DID JESUS CLAIM HE WAS GOD: JOHN 8:58
Let us analyse this Claim of Christians who say that Christ claimed Divinity as per
John 8:58 Before Abraham was I am.
This is another quotation which the Christians bring to show the divinity of Jesus.Its from John 8:58.
Lets analyze this verse.
“Jesus said unto them, Verily,verily, Isay unto you, Before Abraham was, I am.” (John8:58)
The reasons Christians give that Christ (pbuh) claimed divinity here are:
A. Jesus existed before Abraham.
B. “I am” is the name of God in the Bible (Exodus 3:14)
Lets analyze both the reasons.
If Jesus (pbuh) existed before Abraham that does not make him God in anyway because even angels existed before Abraham. They existed before the world was created. Does it make them God? No! Jesus (pbuh) was with God before Abraham(pbuh) , but in what form? Was he like a handsome young man moving around and then God reduced him to a small baby and put him in his mother’s womb? No No !It means in the knowledge of God we all were there.
Does “I am” makes Jesus p.b.u.h God?
Jhn 8:58 Jesus said unto them, Verily, verily, I say unto you, Before Abraham was, I am.
Greek text of John 8:58 reads: Iesous epo autos amen amen lego humin prin Abraam ginomaiego eimi
There are two arguments which are brought forth with regards to this verse:
1) Jesus said “I am”, which is a title for God in Exodus
2) Jesus had pre-existence thus he must be god.
1) Regarding the first argument, if saying “i am” makes a person God then many of us are gods, indeed even in Bible others have said “I am” yet Christians do not assert their divinity. In John 9:9 even a beggar said “I am” in a very similar context:
John 9:9 Some said, This is he: others [said], He is like him: [but] he said, I am[he].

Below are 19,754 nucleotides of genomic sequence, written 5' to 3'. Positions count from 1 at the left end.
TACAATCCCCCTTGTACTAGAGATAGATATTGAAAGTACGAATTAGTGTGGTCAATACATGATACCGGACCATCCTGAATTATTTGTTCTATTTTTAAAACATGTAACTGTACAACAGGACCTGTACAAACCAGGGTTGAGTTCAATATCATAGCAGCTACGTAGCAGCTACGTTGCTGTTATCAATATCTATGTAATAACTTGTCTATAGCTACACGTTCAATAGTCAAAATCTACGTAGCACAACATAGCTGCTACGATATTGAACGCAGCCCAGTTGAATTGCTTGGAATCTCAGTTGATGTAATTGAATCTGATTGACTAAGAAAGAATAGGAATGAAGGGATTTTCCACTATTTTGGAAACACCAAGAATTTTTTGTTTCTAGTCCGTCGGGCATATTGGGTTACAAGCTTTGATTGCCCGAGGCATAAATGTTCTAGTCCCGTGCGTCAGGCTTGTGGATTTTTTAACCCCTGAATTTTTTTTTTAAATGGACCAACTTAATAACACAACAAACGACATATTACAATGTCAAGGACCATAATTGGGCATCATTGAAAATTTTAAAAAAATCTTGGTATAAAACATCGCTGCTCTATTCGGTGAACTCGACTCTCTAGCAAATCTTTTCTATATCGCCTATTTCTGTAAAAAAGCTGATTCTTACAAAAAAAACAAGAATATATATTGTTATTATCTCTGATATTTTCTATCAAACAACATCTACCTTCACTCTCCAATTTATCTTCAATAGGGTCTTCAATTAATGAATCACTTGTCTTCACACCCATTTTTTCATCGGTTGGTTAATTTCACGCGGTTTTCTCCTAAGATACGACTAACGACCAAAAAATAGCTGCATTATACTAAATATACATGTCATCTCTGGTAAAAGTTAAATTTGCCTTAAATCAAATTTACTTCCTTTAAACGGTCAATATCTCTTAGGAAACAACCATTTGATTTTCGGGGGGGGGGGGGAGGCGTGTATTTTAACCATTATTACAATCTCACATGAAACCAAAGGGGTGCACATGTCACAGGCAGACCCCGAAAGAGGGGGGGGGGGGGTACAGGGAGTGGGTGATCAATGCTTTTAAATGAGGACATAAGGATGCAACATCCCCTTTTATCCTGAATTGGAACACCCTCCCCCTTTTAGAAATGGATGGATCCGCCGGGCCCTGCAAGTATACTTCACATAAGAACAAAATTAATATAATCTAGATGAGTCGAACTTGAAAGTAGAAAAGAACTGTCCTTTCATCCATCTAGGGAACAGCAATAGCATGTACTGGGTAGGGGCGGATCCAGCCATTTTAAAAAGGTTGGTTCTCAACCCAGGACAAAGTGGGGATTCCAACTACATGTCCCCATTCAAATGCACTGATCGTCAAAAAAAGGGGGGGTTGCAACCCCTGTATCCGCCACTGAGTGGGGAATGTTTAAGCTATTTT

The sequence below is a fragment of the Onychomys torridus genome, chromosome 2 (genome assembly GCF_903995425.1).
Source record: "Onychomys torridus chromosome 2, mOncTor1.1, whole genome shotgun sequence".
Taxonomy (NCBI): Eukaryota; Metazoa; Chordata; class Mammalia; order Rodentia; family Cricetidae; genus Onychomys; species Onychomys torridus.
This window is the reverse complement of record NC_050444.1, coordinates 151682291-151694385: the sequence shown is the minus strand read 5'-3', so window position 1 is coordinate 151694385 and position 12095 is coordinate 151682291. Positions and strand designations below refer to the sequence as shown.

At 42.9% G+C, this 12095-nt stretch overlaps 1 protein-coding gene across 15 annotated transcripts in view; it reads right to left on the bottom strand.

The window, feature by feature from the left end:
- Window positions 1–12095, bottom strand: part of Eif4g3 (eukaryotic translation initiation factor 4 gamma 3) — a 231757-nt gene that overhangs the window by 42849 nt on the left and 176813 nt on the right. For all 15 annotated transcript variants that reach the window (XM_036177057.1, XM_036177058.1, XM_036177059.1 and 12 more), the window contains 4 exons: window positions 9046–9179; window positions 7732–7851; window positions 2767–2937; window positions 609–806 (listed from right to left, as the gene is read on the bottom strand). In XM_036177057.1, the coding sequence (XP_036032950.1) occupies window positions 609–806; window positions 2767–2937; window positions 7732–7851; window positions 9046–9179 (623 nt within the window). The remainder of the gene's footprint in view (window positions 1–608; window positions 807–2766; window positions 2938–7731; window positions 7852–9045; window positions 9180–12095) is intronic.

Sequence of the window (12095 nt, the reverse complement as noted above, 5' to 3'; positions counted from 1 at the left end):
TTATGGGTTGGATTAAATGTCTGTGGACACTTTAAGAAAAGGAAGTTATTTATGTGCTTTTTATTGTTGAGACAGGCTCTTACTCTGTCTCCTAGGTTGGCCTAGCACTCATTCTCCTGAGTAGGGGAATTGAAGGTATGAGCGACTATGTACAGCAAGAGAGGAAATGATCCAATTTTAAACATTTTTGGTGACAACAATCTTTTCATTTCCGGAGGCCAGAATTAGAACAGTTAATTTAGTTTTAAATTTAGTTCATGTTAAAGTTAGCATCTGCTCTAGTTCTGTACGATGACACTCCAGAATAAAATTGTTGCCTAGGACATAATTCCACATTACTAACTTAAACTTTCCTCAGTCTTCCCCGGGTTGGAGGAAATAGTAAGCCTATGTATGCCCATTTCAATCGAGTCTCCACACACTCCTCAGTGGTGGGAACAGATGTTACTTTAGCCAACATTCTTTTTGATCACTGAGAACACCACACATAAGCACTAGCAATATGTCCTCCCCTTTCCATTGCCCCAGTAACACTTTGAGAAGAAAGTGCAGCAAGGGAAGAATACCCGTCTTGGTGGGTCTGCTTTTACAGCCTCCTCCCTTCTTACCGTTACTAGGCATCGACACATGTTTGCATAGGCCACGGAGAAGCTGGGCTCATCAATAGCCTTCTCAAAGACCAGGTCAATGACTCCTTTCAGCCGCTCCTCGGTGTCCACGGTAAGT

Greek text of John 9:9 reads: allos lego hoti houtos estide allos hoti esti homoios autos ekeinos lego hoti ego eimi
In KJV we see John 9:9 ending in “[he]“, however this is addition of translators, it is not found in the Greek Bible, hence “he” is in. In the original Greek text, in both verses (john 9:9and john 8:58) the same Greek words are used for “I am” : ego eimi.
If “I am” is used to assert divinity to Jesus then similarly a beggar must qualify as being divine since he said the same thing. The context of John 9:9 and John 5:58 is very similar, in both instances individual’s identity is being questioned, even more so in John 9:9, and they both form a similar reply. Why should Jesus saying “I am” mean he is divine but beggar’s reply mean otherwise?
2) Other argument with regards to John 8:58 is pre-existence of Jesus. However,the concept of pre-existence of Prophets and other man exists in the Bible. For instance, Jeremiah and Solomon both had pre-existence in the Bible.
Jeremiah’s PRE-EXISTENCE 1:4-5 states:
Jer1:4 Then the word of the LORD came unto me, saying,
Jer1:5 Before I formed thee in the belly Iknew thee; and before thou camest forth out of the womb Isanctified thee, [and] I ordained thee a prophet unto the nations.
Proverbs 8:22-30 speaks of Solomon’s PRE-EXISTENCE:
Pro8:22 The LORD possessed me in the beginning of his way, before his works of old.
Pro8:23 I was set up from everlasting, from the beginning, or ever the earth was.
Pro8:24 When [there were] no depths, I was brought forth; when [there were] no fountains abounding with water.
Pro8:25 Before the mountains were settled, before the hills was I brought forth:
Pro8:26 While as yet he had not made the earth, nor the fields, nor the highest part of the dust of the world.
Pro8:27 When he prepared the heavens, I [was] there: when he set a compass upon the face of the depth:
Pro8:28 When he established the clouds above: when he strengthened the fountains of the deep:
Pro8:29 When he gave to the sea his decree, that the waters should not pass his commandment: when he appointed the foundations of the earth:
Pro8:30 Then I was by him, [as] one brought up [with him]: and I was daily [his]delight, rejoicing always before him;